It is, of course, another tactic by opponents of the development to derail the scheme, which, when construction eventually starts, will be a crucial step on the path towards US offshore wind.

What’s broadly more interesting though, is that it does cast a new light on the nature of PPAs signed between Independent Power Producers and utilities, particularly at the rate at which consumers will be signed up to over the contract’s length.

Whilst APNS’ grievance is to serve their own ends, perhaps it may be worth a re-examination of the way in which PPAs are signed. With utilities increasingly moving towards ownership of wind projects, the PPA, which has strongly supported the growth of US onshore wind, may not be wholly suitable for the offshore realm.

This, coupled with merchant wind developments that don’t sign an upfront pricing agreement, foregoing initial guaranteed revenue to instead rely on market price to provide better returns, suggest that there is room in the market for a rethink.

This would, perhaps, have the effect of demonstrating to consumers that the developers and utilities behind a particular project had sought to keep prices as competitive as possible, thereby going some way to removing arguments that wind energy has to be prohibitively expensive for consumers.

The struggle to secure the US’s first major offshore wind scheme continues, as opponents to the project have taken action at the Massachusetts Supreme Court over the agreement signed between the developer, Cape Wind, and the National Grid regarding the supply of power.



The court action, launched by the ‘Alliance to Protect Nantucket Sound’ (APNS), claims that the Purchase Power Agreement (PPA) signed between the two parties unfairly places an increased cost burden on power consumers in Massachusetts, as lower priced renewable energy contracts from other states were not considered by the grid.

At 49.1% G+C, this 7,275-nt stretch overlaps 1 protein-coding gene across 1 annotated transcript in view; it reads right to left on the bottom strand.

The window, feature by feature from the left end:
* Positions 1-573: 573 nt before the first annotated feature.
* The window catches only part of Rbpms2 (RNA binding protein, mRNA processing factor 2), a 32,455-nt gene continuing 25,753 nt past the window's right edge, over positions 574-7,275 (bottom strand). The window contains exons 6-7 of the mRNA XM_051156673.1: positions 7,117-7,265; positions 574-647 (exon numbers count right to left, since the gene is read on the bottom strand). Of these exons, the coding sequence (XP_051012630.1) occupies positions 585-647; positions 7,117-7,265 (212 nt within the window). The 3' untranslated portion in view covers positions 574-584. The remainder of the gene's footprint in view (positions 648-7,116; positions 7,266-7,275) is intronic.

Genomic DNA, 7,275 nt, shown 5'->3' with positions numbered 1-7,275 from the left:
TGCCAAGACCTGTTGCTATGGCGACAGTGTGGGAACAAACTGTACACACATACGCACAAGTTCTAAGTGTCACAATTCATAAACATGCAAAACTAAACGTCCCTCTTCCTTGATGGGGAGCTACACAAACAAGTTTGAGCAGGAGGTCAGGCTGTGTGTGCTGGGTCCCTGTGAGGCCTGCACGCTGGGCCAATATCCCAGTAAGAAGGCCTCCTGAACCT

It is, of course, another tactic by opponents of the development to derail the scheme, which, when construction eventually starts, will be a crucial step on the path towards US offshore wind.

What’s broadly more interesting though, is that it does cast a new light on the nature of PPAs signed between Independent Power Producers and utilities, particularly at the rate at which consumers will be signed up to over the contract’s length.

Whilst APNS’ grievance is to serve their own ends, perhaps it may be worth a re-examination of the way in which PPAs are signed. With utilities increasingly moving towards ownership of wind projects, the PPA, which has strongly supported the growth of US onshore wind, may not be wholly suitable for the offshore realm.

This, coupled with merchant wind developments that don’t sign an upfront pricing agreement, foregoing initial guaranteed revenue to instead rely on market price to provide better returns, suggest that there is room in the market for a rethink.

This would, perhaps, have the effect of demonstrating to consumers that the developers and utilities behind a particular project had sought to keep prices as competitive as possible, thereby going some way to removing arguments that wind energy has to be prohibitively expensive for consumers.